Workers comp, opioids, and medical marijuana

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The use of marijuana for medical purposes is now legal in 29 states. Marijuana has been shown to help ease pain, nausea and loss of appetite, symptoms common to cancer patients. It has also been shown to reduce epileptic seizures, ease the symptoms of multiple sclerosis, and help relieve PTSD. Under federal law, however, it is still illegal to grow marijuana, buy it, or transport it over state lines, even for medical use.

 

Can workers’ compensation insurance cover the expenses for medical marijuana users, as well as for those who use opioids to relieve the pain of injuries suffered on the job? According to an article published this year in LexisNexis, “Generally, most jurisdictions will allow opioid treatment as a workers’ compensation medical benefit,” although some states are limiting reimbursement in their efforts to fight the opioid epidemic. “Jurisdictions take varied positions on whether employees are entitled to workers’ compensation benefits for on-the-job injuries treated with medical marijuana.” Most states take the position that an employer is not required to accommodate an employee’s medical marijuana use and may terminate an employee on the basis of positive drug test results.

 

Some jurisdictions have statutes that relieve employers and insurers of any obligation to compensate for treatment with medical marijuana, including Colorado, Michigan, Montana, Oregon, and Vermont. Maine and Connecticut have also required reimbursement for medical marijuana expenses. Other states are handling the issue differently New Mexico was the first state court to rule that an injured worker was entitled to reimbursement for medical marijuana treatment.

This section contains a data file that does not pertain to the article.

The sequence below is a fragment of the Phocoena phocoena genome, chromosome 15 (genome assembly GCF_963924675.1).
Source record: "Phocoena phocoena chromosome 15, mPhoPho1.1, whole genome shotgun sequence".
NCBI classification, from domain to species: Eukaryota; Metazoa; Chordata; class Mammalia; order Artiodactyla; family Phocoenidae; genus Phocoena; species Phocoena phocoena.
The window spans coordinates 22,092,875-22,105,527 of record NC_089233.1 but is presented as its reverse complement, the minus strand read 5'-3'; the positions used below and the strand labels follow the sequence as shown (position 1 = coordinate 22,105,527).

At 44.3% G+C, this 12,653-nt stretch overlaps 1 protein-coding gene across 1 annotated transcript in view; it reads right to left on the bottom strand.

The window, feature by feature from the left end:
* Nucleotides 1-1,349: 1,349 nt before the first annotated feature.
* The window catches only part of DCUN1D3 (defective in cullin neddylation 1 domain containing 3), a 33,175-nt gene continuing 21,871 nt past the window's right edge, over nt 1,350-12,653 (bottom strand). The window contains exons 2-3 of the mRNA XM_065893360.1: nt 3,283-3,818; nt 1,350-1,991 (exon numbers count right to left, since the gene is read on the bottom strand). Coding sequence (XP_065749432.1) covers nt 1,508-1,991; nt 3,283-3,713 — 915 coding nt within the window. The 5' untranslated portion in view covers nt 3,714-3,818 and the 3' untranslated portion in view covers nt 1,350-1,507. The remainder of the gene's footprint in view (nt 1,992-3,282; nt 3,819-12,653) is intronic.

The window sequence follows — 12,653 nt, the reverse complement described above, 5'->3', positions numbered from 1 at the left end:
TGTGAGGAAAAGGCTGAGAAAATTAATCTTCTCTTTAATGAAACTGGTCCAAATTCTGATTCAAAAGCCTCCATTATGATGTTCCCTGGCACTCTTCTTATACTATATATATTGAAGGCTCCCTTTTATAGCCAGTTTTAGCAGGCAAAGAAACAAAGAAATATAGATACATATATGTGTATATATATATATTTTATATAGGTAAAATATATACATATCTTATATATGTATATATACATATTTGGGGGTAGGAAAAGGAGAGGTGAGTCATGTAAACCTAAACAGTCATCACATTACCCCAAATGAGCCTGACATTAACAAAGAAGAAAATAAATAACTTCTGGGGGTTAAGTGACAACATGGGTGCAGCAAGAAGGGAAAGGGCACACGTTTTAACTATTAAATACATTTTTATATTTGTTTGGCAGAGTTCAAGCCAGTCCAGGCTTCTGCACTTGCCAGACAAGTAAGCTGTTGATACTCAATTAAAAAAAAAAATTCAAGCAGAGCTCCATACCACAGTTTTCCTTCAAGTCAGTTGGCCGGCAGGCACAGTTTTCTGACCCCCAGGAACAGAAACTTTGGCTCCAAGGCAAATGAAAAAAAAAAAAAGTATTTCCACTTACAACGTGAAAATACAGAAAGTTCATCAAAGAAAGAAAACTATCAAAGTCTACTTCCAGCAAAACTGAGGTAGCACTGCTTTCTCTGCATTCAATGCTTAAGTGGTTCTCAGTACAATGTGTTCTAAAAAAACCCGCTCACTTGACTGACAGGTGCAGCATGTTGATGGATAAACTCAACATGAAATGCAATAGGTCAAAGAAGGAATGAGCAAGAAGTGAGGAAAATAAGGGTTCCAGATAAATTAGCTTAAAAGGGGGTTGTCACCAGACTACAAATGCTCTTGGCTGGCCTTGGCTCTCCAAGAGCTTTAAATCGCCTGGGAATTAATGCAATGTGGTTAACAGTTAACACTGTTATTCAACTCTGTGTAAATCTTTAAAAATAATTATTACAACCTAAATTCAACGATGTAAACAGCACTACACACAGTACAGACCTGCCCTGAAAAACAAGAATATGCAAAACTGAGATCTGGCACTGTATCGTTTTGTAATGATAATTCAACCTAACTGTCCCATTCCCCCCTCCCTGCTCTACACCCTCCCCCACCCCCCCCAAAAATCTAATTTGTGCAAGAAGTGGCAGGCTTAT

If the use of medical marijuana were studied more thoroughly, the results of scientific investigations could help clarify the legal issues. To make it easier for scientist to study marijuana’s medical effectiveness, North Carolina Senator Thom Tillis is one of five senators who have introduced Marijuana Effective Drug Studies (MEDS) Act of 2017. WCNC reported that Sen. Tillis said he hopes the MEDS Act will “remove unnecessary barriers that will give scientists the ability to study the biochemical processes, impact, dosing, risks and possible benefits of cannabidiol and other components of the marijuana plant.”

 

Richard Manger, principal of Manger Law Firm, has extensive experience in litigation and settlements, with a focus on personal injury and workers’ compensation law. We are proud of the strong relationships of loyalty and trust we develop with our clients. We go above and beyond to achieve the best possible outcome in your case. You can contact Richard Manger via email at ram@mangerlaw.com, or by calling (336) 882-2000.

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